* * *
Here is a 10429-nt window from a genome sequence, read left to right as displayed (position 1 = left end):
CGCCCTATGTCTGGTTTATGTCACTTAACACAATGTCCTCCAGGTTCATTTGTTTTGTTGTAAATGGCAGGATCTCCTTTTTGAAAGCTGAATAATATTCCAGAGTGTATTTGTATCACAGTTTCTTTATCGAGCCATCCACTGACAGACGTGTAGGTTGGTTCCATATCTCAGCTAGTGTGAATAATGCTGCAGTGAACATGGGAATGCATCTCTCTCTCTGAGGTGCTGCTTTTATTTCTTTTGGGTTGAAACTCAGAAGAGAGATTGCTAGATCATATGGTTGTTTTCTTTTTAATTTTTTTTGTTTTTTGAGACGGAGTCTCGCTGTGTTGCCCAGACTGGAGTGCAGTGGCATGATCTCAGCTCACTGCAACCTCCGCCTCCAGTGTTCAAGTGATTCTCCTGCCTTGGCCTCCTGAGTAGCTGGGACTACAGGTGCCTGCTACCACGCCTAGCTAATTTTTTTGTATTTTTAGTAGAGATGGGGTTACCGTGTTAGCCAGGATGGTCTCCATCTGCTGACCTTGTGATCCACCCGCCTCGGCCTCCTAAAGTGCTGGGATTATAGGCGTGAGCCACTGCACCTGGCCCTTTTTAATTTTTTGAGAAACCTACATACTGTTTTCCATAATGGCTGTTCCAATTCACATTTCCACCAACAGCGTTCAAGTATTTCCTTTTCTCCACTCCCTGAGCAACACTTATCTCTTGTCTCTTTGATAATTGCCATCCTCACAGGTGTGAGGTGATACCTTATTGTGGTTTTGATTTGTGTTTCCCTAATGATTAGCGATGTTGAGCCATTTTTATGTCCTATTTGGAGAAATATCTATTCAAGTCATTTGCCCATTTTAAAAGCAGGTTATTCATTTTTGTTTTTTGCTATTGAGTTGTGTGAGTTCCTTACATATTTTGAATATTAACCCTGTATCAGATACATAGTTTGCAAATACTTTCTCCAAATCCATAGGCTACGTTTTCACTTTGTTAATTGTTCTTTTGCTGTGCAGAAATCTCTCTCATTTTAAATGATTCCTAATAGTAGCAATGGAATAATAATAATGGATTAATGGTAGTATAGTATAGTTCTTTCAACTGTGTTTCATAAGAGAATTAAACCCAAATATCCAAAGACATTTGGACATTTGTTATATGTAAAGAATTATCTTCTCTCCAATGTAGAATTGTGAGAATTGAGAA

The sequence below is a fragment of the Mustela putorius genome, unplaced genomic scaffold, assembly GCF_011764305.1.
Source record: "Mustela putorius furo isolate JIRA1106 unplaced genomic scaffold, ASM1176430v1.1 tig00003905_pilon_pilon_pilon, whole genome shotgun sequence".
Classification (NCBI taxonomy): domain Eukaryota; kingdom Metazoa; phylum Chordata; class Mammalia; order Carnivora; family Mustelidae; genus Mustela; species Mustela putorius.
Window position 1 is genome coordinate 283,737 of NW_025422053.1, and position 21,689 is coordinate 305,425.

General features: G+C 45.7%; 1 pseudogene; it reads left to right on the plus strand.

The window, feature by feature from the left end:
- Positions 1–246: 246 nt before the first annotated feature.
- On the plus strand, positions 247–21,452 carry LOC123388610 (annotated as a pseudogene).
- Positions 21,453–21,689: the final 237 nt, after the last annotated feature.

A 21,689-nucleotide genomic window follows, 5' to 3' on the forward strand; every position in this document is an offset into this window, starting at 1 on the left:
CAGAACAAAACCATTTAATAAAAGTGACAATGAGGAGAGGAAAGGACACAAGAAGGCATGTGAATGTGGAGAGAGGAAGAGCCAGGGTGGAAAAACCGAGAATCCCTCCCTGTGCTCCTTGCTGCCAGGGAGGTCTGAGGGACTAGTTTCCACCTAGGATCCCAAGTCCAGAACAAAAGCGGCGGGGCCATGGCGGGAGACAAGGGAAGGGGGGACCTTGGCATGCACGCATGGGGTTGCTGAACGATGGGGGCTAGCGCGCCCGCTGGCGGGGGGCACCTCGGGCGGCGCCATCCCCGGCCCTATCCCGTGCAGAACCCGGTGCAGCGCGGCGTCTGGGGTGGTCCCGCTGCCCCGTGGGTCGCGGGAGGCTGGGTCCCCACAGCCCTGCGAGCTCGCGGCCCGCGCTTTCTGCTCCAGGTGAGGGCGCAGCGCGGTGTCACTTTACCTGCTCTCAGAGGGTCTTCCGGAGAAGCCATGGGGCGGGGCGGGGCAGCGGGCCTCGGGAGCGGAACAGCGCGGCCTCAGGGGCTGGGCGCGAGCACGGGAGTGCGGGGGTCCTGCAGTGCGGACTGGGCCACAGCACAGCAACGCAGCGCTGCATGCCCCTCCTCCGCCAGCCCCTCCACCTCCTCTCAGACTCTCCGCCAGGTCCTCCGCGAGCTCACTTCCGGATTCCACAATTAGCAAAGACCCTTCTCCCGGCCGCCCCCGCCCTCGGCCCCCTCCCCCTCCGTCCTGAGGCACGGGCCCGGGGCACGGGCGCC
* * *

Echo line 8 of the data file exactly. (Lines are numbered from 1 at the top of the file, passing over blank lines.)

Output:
The window, feature by feature from the left end: